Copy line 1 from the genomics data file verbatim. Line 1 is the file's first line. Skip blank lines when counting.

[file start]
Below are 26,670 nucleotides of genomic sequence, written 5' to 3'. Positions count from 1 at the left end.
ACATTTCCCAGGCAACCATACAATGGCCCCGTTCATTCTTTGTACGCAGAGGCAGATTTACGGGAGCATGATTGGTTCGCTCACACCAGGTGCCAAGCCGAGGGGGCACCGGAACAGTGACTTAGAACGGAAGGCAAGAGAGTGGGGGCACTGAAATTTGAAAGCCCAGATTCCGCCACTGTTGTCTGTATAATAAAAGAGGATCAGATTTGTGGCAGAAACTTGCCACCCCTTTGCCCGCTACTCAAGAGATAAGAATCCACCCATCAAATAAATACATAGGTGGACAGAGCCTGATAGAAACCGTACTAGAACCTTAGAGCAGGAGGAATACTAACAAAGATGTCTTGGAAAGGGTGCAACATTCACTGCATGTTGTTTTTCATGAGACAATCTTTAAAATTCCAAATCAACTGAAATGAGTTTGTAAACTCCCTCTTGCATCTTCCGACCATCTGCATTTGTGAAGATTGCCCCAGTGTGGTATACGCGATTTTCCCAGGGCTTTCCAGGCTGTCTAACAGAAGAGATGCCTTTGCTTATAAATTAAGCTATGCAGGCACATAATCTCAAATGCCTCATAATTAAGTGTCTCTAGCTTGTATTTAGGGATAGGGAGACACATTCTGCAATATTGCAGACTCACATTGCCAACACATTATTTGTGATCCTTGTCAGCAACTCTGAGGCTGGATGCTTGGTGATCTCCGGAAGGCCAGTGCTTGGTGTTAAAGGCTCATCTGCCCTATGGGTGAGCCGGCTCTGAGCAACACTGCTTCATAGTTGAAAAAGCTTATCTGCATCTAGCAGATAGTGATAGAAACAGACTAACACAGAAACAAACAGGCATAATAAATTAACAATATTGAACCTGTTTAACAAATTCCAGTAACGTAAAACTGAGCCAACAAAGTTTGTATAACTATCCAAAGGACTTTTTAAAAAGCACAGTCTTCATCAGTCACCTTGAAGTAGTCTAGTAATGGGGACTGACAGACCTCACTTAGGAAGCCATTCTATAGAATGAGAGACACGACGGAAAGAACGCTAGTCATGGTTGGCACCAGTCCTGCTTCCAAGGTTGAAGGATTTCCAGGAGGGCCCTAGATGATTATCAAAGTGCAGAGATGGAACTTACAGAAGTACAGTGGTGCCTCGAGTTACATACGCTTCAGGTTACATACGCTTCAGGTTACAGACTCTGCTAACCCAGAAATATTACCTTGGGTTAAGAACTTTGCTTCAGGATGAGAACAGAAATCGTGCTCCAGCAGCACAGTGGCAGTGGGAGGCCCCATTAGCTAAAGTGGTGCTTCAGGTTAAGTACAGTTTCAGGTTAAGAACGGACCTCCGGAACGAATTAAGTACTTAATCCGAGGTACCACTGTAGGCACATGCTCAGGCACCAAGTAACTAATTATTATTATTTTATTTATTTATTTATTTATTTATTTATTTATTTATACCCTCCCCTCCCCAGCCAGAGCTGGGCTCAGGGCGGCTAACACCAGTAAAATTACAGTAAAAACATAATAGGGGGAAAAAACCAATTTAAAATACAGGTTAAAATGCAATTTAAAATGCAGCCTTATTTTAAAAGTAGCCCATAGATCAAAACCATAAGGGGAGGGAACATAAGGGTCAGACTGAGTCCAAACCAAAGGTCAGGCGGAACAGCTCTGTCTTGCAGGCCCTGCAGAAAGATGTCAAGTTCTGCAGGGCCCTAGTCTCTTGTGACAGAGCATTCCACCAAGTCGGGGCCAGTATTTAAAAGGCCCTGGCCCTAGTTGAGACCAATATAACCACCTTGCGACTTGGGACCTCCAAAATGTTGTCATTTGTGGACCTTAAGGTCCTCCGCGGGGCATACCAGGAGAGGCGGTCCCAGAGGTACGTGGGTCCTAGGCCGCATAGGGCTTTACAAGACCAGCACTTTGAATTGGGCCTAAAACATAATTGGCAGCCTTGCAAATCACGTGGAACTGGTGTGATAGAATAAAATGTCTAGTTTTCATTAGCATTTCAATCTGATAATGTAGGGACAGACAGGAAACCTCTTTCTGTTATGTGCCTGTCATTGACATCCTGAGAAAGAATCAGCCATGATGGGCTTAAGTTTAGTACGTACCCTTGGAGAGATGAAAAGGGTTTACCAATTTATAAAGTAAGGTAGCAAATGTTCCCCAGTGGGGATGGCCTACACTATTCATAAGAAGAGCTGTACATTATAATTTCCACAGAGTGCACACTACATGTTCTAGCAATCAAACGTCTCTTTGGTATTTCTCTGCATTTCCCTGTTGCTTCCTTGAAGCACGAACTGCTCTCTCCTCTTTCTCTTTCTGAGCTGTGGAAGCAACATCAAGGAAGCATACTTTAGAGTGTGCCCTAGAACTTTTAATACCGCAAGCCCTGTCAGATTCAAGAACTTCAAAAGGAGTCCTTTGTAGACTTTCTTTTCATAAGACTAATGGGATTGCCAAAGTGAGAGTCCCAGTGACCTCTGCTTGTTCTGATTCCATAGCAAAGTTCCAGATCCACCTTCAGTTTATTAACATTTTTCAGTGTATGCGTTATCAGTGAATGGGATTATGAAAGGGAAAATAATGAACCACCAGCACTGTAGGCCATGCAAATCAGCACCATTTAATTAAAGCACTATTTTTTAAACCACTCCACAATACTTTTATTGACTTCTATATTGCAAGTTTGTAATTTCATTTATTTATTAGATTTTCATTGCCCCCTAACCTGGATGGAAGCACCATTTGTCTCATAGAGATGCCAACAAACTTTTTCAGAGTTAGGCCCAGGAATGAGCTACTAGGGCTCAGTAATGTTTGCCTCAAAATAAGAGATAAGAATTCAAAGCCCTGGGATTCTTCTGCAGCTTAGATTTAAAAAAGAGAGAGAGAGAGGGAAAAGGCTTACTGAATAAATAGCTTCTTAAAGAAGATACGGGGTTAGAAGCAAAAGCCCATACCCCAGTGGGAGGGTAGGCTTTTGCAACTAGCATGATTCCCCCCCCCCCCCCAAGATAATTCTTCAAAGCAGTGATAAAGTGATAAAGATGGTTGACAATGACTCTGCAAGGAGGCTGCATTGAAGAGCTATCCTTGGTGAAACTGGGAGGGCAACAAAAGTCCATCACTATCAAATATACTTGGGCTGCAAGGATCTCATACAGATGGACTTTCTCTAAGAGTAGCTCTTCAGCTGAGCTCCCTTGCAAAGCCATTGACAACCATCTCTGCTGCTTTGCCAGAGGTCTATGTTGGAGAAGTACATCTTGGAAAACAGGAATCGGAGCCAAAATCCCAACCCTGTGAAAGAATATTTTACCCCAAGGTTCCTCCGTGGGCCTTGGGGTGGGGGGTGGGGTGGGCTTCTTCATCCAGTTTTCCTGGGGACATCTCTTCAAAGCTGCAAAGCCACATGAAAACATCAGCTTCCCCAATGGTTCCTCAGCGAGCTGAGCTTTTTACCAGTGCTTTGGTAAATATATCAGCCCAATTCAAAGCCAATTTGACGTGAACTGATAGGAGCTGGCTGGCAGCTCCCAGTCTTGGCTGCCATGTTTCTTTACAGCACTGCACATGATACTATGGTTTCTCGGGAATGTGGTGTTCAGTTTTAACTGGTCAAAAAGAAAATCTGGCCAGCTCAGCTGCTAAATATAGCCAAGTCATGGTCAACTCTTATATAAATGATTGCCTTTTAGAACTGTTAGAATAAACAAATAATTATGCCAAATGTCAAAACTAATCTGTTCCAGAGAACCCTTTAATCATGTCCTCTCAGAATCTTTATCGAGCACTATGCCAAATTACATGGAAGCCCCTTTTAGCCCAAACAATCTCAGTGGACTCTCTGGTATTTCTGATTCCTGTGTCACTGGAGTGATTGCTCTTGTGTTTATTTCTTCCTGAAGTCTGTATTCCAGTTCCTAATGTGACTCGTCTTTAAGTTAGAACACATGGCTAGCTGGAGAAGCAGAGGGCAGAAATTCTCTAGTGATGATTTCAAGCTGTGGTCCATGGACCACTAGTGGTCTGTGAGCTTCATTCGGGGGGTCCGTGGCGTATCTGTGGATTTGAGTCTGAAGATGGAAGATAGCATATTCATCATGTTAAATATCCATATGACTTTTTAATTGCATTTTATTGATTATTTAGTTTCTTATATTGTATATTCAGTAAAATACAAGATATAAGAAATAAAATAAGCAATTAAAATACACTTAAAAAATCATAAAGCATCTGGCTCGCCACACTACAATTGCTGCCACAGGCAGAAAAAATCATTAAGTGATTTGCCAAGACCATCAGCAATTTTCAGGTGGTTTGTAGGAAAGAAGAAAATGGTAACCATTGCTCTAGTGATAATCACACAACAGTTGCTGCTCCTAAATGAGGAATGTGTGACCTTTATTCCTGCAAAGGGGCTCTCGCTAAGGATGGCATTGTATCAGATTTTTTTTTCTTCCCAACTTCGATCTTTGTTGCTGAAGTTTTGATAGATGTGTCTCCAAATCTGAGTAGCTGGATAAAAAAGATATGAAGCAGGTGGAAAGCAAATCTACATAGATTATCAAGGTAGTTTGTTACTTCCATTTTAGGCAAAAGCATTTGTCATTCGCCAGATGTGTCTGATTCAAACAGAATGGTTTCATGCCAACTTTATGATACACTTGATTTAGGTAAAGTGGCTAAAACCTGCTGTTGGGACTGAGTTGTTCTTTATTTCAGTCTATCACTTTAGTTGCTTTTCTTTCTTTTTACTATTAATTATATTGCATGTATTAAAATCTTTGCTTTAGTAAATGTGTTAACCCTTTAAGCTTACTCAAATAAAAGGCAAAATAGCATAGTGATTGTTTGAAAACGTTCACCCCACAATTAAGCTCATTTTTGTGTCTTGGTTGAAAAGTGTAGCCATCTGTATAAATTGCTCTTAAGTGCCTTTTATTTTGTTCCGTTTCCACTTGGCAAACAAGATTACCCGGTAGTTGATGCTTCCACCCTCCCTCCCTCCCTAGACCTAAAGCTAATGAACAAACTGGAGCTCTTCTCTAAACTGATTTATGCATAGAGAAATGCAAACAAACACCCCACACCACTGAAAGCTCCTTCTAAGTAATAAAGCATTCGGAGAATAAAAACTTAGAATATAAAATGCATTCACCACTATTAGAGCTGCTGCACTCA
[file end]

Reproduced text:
Below are 26,670 nucleotides of genomic sequence, written 5' to 3'. Positions count from 1 at the left end.